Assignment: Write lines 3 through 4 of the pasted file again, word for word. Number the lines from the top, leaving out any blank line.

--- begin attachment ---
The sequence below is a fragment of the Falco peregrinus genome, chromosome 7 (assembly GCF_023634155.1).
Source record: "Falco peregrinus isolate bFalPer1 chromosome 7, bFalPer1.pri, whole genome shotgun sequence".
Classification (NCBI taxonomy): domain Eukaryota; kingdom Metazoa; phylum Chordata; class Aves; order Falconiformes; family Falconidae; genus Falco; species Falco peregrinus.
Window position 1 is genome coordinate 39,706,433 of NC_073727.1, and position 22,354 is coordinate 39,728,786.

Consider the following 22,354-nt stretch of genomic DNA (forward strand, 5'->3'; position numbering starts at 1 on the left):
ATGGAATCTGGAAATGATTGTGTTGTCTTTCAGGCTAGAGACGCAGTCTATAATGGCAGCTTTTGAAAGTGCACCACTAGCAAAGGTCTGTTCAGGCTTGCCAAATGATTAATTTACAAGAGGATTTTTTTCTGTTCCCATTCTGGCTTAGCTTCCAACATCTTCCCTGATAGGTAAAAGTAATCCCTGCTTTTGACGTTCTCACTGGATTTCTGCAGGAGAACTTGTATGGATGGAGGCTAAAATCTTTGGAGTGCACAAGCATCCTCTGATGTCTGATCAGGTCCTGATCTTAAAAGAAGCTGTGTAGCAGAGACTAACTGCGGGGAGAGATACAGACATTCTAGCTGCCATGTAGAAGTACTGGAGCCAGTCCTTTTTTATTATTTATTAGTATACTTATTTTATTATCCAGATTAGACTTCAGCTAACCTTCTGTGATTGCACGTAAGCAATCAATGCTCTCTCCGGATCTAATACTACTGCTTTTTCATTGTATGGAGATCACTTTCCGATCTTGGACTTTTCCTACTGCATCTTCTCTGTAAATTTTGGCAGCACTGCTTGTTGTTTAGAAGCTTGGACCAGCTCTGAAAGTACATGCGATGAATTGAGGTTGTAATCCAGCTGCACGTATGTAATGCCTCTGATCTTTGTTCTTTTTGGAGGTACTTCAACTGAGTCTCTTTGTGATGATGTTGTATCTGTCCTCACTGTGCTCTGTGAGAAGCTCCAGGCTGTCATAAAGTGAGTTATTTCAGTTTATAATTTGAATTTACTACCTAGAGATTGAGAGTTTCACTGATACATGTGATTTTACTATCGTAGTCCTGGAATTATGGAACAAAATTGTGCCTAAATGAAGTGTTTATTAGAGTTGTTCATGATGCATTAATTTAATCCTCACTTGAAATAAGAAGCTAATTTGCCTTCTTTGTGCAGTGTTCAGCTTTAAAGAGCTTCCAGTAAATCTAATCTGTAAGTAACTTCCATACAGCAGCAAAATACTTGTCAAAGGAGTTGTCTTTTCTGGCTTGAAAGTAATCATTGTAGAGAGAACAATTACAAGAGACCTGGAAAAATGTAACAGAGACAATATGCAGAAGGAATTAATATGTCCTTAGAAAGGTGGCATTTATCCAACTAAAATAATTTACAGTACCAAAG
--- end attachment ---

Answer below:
Classification (NCBI taxonomy): domain Eukaryota; kingdom Metazoa; phylum Chordata; class Aves; order Falconiformes; family Falconidae; genus Falco; species Falco peregrinus.
Window position 1 is genome coordinate 39,706,433 of NC_073727.1, and position 22,354 is coordinate 39,728,786.